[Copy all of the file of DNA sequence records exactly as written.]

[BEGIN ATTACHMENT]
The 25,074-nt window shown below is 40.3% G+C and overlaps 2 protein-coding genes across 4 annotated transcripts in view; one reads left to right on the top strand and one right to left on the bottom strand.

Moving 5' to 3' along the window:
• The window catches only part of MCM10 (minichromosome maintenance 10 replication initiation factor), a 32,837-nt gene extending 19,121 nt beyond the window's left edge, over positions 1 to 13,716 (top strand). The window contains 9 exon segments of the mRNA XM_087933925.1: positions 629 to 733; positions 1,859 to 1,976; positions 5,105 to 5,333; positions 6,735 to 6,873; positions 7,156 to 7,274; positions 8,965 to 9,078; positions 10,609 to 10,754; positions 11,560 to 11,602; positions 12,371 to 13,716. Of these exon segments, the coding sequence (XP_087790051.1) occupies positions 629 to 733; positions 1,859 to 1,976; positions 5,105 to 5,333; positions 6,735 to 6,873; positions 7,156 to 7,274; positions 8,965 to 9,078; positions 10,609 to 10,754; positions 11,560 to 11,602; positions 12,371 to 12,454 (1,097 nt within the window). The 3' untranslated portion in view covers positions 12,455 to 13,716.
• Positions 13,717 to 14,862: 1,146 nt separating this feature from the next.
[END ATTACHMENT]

The 25,074-nt window shown below is 40.3% G+C and overlaps 2 protein-coding genes across 4 annotated transcripts in view; one reads left to right on the top strand and one right to left on the bottom strand.

Moving 5' to 3' along the window:
• The window catches only part of MCM10 (minichromosome maintenance 10 replication initiation factor), a 32,837-nt gene extending 19,121 nt beyond the window's left edge, over positions 1 to 13,716 (top strand). The window contains 9 exon segments of the mRNA XM_087933925.1: positions 629 to 733; positions 1,859 to 1,976; positions 5,105 to 5,333; positions 6,735 to 6,873; positions 7,156 to 7,274; positions 8,965 to 9,078; positions 10,609 to 10,754; positions 11,560 to 11,602; positions 12,371 to 13,716. Of these exon segments, the coding sequence (XP_087790051.1) occupies positions 629 to 733; positions 1,859 to 1,976; positions 5,105 to 5,333; positions 6,735 to 6,873; positions 7,156 to 7,274; positions 8,965 to 9,078; positions 10,609 to 10,754; positions 11,560 to 11,602; positions 12,371 to 12,454 (1,097 nt within the window). The 3' untranslated portion in view covers positions 12,455 to 13,716.
• Positions 13,717 to 14,862: 1,146 nt separating this feature from the next.